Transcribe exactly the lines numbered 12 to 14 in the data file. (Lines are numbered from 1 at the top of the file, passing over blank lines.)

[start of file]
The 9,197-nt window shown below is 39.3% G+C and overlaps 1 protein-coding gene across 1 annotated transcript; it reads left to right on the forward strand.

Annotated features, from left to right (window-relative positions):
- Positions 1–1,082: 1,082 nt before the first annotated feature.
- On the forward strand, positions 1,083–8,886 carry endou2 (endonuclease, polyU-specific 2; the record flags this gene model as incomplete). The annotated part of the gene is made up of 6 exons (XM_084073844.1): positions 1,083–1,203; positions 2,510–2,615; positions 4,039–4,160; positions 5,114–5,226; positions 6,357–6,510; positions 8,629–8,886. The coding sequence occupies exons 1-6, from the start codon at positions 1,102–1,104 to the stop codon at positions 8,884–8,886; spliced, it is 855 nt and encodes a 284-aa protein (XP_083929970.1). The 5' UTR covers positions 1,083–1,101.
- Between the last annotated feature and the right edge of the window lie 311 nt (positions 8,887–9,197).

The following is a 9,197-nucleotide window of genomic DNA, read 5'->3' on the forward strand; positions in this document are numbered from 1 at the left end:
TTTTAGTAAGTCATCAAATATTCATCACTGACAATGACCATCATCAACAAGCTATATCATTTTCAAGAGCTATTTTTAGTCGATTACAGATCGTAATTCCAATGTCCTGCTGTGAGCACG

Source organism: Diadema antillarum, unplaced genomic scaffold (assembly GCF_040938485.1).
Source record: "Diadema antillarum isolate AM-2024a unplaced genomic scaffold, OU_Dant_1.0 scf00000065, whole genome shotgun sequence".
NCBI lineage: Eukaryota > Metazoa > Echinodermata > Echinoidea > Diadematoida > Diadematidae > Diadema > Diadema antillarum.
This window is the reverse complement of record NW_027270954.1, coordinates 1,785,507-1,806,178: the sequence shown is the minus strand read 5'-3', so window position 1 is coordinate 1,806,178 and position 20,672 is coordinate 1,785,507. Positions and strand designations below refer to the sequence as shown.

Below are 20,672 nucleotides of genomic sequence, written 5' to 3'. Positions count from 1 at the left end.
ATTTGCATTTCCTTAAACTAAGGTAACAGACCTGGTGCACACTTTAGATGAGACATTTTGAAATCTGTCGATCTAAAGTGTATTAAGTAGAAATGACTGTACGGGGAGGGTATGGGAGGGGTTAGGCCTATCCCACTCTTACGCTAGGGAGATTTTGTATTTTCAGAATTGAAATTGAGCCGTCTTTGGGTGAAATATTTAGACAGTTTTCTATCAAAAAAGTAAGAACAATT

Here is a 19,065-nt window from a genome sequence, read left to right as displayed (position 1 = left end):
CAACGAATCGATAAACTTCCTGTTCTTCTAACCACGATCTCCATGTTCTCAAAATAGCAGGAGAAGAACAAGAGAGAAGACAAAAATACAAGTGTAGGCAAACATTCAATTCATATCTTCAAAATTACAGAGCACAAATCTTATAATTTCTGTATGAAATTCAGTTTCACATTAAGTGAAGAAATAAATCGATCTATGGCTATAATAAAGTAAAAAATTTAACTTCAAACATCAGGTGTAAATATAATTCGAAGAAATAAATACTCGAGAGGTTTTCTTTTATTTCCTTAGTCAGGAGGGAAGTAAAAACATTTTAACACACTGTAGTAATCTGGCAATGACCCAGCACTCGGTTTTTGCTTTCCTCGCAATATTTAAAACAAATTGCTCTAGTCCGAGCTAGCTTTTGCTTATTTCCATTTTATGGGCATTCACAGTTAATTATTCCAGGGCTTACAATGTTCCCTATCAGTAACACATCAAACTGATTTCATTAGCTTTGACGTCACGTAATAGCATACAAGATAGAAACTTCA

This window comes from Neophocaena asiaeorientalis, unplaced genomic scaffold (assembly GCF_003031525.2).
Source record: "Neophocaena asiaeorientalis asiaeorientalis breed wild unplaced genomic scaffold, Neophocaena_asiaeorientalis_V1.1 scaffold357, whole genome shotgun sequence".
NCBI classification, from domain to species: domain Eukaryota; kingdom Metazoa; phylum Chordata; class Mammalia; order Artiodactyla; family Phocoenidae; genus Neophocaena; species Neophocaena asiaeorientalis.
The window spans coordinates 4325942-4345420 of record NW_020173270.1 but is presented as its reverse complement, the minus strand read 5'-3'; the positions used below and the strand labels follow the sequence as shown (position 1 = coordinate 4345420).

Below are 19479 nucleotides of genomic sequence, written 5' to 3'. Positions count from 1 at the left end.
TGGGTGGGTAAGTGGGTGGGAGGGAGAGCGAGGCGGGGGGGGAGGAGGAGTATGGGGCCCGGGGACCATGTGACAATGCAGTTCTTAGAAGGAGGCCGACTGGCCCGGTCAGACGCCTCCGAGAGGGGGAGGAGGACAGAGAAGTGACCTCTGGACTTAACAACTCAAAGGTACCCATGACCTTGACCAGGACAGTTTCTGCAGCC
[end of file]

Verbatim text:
Below are 20,672 nucleotides of genomic sequence, written 5' to 3'. Positions count from 1 at the left end.
ATTTGCATTTCCTTAAACTAAGGTAACAGACCTGGTGCACACTTTAGATGAGACATTTTGAAATCTGTCGATCTAAAGTGTATTAAGTAGAAATGACTGTACGGGGAGGGTATGGGAGGGGTTAGGCCTATCCCACTCTTACGCTAGGGAGATTTTGTATTTTCAGAATTGAAATTGAGCCGTCTTTGGGTGAAATATTTAGACAGTTTTCTATCAAAAAAGTAAGAACAATT

Here is a 19,065-nt window from a genome sequence, read left to right as displayed (position 1 = left end):